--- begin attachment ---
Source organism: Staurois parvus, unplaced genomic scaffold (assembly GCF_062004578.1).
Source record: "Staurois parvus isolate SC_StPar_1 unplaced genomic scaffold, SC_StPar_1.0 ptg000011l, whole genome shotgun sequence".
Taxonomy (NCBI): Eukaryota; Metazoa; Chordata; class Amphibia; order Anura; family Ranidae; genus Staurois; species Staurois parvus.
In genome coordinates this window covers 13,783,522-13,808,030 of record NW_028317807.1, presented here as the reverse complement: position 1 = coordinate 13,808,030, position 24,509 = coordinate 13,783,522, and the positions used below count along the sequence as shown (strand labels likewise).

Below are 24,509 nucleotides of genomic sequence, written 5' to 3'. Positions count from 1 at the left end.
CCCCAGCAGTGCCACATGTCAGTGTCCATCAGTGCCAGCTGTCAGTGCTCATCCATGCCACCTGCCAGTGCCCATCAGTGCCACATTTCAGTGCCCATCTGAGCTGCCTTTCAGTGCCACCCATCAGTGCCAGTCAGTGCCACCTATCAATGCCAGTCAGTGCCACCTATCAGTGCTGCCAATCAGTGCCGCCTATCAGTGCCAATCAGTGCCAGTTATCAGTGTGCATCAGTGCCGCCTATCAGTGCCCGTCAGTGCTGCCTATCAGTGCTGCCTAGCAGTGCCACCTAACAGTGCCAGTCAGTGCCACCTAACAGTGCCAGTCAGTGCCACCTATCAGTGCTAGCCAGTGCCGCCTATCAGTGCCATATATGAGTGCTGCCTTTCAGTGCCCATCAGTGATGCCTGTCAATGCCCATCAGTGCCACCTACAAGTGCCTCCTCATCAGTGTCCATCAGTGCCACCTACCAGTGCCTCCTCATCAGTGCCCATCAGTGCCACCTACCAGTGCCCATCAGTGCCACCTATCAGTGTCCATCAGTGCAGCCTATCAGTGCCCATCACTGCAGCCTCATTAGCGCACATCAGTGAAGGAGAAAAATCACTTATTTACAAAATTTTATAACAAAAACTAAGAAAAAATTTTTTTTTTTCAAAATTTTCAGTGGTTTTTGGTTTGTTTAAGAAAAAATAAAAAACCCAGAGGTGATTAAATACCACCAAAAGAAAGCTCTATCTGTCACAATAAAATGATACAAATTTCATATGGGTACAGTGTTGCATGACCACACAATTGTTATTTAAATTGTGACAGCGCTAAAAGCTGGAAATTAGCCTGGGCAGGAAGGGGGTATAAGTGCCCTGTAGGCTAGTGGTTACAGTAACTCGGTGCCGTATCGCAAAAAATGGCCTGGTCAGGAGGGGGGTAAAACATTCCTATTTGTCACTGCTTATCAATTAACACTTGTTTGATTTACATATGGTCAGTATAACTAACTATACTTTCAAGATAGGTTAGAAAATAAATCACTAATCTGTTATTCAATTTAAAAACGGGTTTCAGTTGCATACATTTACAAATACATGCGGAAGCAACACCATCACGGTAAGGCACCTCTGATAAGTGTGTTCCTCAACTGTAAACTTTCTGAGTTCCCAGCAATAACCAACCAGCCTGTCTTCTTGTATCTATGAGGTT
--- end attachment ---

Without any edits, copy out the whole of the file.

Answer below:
Source organism: Staurois parvus, unplaced genomic scaffold (assembly GCF_062004578.1).
Source record: "Staurois parvus isolate SC_StPar_1 unplaced genomic scaffold, SC_StPar_1.0 ptg000011l, whole genome shotgun sequence".
Taxonomy (NCBI): Eukaryota; Metazoa; Chordata; class Amphibia; order Anura; family Ranidae; genus Staurois; species Staurois parvus.
In genome coordinates this window covers 13,783,522-13,808,030 of record NW_028317807.1, presented here as the reverse complement: position 1 = coordinate 13,808,030, position 24,509 = coordinate 13,783,522, and the positions used below count along the sequence as shown (strand labels likewise).

Below are 24,509 nucleotides of genomic sequence, written 5' to 3'. Positions count from 1 at the left end.
CCCCAGCAGTGCCACATGTCAGTGTCCATCAGTGCCAGCTGTCAGTGCTCATCCATGCCACCTGCCAGTGCCCATCAGTGCCACATTTCAGTGCCCATCTGAGCTGCCTTTCAGTGCCACCCATCAGTGCCAGTCAGTGCCACCTATCAATGCCAGTCAGTGCCACCTATCAGTGCTGCCAATCAGTGCCGCCTATCAGTGCCAATCAGTGCCAGTTATCAGTGTGCATCAGTGCCGCCTATCAGTGCCCGTCAGTGCTGCCTATCAGTGCTGCCTAGCAGTGCCACCTAACAGTGCCAGTCAGTGCCACCTAACAGTGCCAGTCAGTGCCACCTATCAGTGCTAGCCAGTGCCGCCTATCAGTGCCATATATGAGTGCTGCCTTTCAGTGCCCATCAGTGATGCCTGTCAATGCCCATCAGTGCCACCTACAAGTGCCTCCTCATCAGTGTCCATCAGTGCCACCTACCAGTGCCTCCTCATCAGTGCCCATCAGTGCCACCTACCAGTGCCCATCAGTGCCACCTATCAGTGTCCATCAGTGCAGCCTATCAGTGCCCATCACTGCAGCCTCATTAGCGCACATCAGTGAAGGAGAAAAATCACTTATTTACAAAATTTTATAACAAAAACTAAGAAAAAATTTTTTTTTTTCAAAATTTTCAGTGGTTTTTGGTTTGTTTAAGAAAAAATAAAAAACCCAGAGGTGATTAAATACCACCAAAAGAAAGCTCTATCTGTCACAATAAAATGATACAAATTTCATATGGGTACAGTGTTGCATGACCACACAATTGTTATTTAAATTGTGACAGCGCTAAAAGCTGGAAATTAGCCTGGGCAGGAAGGGGGTATAAGTGCCCTGTAGGCTAGTGGTTACAGTAACTCGGTGCCGTATCGCAAAAAATGGCCTGGTCAGGAGGGGGGTAAAACATTCCTATTTGTCACTGCTTATCAATTAACACTTGTTTGATTTACATATGGTCAGTATAACTAACTATACTTTCAAGATAGGTTAGAAAATAAATCACTAATCTGTTATTCAATTTAAAAACGGGTTTCAGTTGCATACATTTACAAATACATGCGGAAGCAACACCATCACGGTAAGGCACCTCTGATAAGTGTGTTCCTCAACTGTAAACTTTCTGAGTTCCCAGCAATAACCAACCAGCCTGTCTTCTTGTATCTATGAGGTT